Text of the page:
J. Kenneth Blackwell, the man who stole Ohio’s 2004 presidential election, was out campaigning October 4, 2006 with a man widely viewed as one of America’s leading white supremacists. Blackwell is an African-American.
He is also the Republican nominee for governor of Ohio. As Secretary of State, he was the GOP point man for stealing the 2004 presidential vote that gave George W. Bush a second term. As co-chair of the state’s Bush-Cheney re-election campaign, Blackwell engineered a complex strategy of confusion, disenfranchisement and theft that mirrored what was done by Katherine Harris in Florida 2000. Harris was rewarded with a safe Congressional seat, and is now the Republican nominee for U.S. Senate. Polls show Blackwell trailing between 12-20 points in his gubernatorial race, but few Ohio insiders doubt his ability to steal the necessary votes, if he can get away with it. Currently, Blackwell operatives are stressing that he’s “only 12 points down” and that they believe the race will tighten significantly by Election Day.
Blackwell toured the state with Larry Pratt, author of ARMED PEOPLE VICTORIOUS, which advocates the creation of militant right-wing militias. Pratt has spoken and shared platforms in the past with Ku Klux Klan and neo-Nazi Aryan Nation members. He was forced to take a leave of absence from Pat Buchanan’s 1996 presidential campaign over charges of white supremacist and anti-semitic views. Pratt’s 150,000-member Gun Owners of America is proudly to the right of the National Rifle Association.
According to the Columbus Dispatch, Pratt says he couldn’t be a racist because he is campaigning with Blackwell, an African-American. Blackwell is “our kind of guy,” says Pratt, in reference to Blackwell’s support of gun owners’ rights.
Blackwell campaign spokesperson attorney Eric Seabrook, conceded on Sunday, October 8 to the Khari Enaharo show listeners on 98.9FM radio that Pratt was a white supremacist but, he stressed “it was all about the gun rights issue.”
But this is not the first time Blackwell has lined up with extreme right-wing backers boasting racist and anti-semitic roots. Earlier this year Blackwell posted on his website a picture of himself addressing the Council for National Policy. The CNP has deep “neo-fascist” and Ku Klux Klan ties according to Chip Berlet of the Boston-based Political Research Associates. In addition to right wing extremists such as Jerry Falwell, Phyllis Schlafly and Pat Robertson, the CNP embraces a broad spectrum of powerful, reactionary bigots.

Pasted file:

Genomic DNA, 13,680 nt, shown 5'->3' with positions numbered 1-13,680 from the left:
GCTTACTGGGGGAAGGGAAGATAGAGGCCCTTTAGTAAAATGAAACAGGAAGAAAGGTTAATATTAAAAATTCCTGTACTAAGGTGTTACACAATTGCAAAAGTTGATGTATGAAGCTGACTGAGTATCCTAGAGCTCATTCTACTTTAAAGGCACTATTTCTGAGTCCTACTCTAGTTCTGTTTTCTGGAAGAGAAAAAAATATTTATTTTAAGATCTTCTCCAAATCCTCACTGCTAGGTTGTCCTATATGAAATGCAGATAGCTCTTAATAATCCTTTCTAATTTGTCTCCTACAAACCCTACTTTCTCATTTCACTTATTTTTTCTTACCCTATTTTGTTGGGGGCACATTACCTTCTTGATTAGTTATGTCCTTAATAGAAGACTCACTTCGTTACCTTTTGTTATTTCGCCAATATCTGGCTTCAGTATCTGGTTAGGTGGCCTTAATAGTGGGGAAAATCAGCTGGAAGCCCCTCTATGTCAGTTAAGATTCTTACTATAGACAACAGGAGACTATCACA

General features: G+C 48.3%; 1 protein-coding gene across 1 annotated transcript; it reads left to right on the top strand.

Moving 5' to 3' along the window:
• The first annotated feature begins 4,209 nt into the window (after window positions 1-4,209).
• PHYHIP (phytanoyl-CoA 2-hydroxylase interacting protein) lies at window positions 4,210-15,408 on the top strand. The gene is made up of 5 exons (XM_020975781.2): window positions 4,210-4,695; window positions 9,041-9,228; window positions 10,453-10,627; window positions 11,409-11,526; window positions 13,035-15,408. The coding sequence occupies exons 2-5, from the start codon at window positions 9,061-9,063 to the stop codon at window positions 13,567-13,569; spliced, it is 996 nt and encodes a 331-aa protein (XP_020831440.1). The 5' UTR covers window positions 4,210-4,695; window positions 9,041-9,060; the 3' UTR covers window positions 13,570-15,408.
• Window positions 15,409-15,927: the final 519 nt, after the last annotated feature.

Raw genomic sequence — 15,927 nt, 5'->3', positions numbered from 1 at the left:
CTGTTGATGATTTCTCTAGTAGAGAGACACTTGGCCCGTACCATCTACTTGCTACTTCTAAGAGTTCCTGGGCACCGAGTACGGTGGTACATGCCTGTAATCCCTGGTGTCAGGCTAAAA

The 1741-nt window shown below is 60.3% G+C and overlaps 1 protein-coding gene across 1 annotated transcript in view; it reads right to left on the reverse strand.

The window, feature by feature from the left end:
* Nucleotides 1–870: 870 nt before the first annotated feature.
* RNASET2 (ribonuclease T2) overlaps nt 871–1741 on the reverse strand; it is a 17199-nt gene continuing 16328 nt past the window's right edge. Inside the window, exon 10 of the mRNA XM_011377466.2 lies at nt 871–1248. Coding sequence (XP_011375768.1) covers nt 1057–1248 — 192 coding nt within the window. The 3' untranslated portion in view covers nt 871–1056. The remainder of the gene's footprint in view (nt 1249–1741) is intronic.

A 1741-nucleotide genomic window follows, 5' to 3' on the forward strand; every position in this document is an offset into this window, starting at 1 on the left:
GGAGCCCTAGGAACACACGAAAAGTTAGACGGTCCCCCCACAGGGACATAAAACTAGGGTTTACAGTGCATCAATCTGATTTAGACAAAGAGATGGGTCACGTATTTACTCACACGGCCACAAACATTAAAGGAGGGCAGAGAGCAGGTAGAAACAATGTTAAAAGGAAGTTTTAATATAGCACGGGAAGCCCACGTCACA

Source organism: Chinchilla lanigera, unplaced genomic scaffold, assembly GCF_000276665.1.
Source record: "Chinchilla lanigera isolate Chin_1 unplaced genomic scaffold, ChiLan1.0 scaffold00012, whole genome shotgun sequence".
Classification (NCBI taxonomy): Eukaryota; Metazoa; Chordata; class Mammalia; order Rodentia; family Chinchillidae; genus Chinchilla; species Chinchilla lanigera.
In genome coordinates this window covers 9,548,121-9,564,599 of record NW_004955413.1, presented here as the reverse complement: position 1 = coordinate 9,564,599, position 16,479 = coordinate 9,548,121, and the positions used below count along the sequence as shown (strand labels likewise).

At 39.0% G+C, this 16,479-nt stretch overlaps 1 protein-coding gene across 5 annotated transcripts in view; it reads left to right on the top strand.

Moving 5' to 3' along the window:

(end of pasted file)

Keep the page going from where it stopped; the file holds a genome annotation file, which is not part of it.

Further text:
Among them are members of the Ahmanson family, major funders of extremist publications and electronic voting machines. The Ahmanson’s financial and political ties are thoroughly intertwined with both ES&S and Diebold, mainstays of the electronic hardware used to steal the Ohio vote. Among their associates are Bob and Todd Urosevich, whose executive and programming work has helped shape the two voting machine companies.
Others associated with the CNP include:
- Richard Shoff, a former Ku Klux Klan leader in Indiana.
- John McGoff, an ardent supporter of the former apartheid South African regime.
- R.J. Rushdoony, the theological leader of America's "Christian Reconstruction" movement, which advocates that Christian fundamentalists take "dominion" over America by abolishing democracy and instituting Old Testament Law. Rushdoony's Reconstructionalists believe that "homosexuals . . . adulterers , blasphemers, astrologers and others will be executed," along with disobedient children.
- Reed Larson, head of anti-union National Right to Work Committee.
- Don Wildmon, TV censorship activist and accused anti-Semite.
- Lieutenant-Colonel Oliver North, Major General John K. Singlaub and other principals from the Iran-Contra Scandal.
After a public uproar, Blackwell pulled his CNP photo off his website. But he has thus far made no similar backtrack on Larry Pratt. “We’re happy to have his support,” says a campaign spokesman, reported the Dispatch.
Blackwell supporters continue to predict he will make a “last-minute surge” to win the governor’s race. Making no visible moves toward the mainstream, Blackwell may well be banking on two bottom lines in Bush-era electoral politics: loaded guns and rigged voting machines.
Bob Fitrakis and Harvey Wasserman are co-authors, with Steve Rosenfeld, of WHAT HAPPENED IN OHIO?, just published by the New Press. Fitrakis is an independent candidate for governor of Ohio, endorsed by the Green Party.